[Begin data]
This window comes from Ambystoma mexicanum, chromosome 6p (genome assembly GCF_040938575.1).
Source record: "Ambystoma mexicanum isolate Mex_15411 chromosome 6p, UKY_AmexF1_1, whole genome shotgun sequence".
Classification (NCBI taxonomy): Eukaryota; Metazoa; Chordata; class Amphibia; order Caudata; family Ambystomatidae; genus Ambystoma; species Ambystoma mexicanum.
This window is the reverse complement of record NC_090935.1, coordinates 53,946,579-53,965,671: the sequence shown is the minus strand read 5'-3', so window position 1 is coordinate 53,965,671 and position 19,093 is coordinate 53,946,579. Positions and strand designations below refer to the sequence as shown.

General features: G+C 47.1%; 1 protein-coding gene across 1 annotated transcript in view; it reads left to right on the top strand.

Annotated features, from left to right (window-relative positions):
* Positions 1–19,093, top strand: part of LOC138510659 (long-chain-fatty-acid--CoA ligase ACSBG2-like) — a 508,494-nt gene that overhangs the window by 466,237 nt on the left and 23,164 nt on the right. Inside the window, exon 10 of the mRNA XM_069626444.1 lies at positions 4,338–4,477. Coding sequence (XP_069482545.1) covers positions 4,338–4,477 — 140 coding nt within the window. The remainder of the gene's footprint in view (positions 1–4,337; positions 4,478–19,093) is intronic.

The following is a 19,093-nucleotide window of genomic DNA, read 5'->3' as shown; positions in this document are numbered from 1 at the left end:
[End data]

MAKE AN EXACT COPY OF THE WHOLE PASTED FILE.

This window comes from Ambystoma mexicanum, chromosome 6p (genome assembly GCF_040938575.1).
Source record: "Ambystoma mexicanum isolate Mex_15411 chromosome 6p, UKY_AmexF1_1, whole genome shotgun sequence".
Classification (NCBI taxonomy): Eukaryota; Metazoa; Chordata; class Amphibia; order Caudata; family Ambystomatidae; genus Ambystoma; species Ambystoma mexicanum.
This window is the reverse complement of record NC_090935.1, coordinates 53,946,579-53,965,671: the sequence shown is the minus strand read 5'-3', so window position 1 is coordinate 53,965,671 and position 19,093 is coordinate 53,946,579. Positions and strand designations below refer to the sequence as shown.

General features: G+C 47.1%; 1 protein-coding gene across 1 annotated transcript in view; it reads left to right on the top strand.

Annotated features, from left to right (window-relative positions):
* Positions 1–19,093, top strand: part of LOC138510659 (long-chain-fatty-acid--CoA ligase ACSBG2-like) — a 508,494-nt gene that overhangs the window by 466,237 nt on the left and 23,164 nt on the right. Inside the window, exon 10 of the mRNA XM_069626444.1 lies at positions 4,338–4,477. Coding sequence (XP_069482545.1) covers positions 4,338–4,477 — 140 coding nt within the window. The remainder of the gene's footprint in view (positions 1–4,337; positions 4,478–19,093) is intronic.

The following is a 19,093-nucleotide window of genomic DNA, read 5'->3' as shown; positions in this document are numbered from 1 at the left end: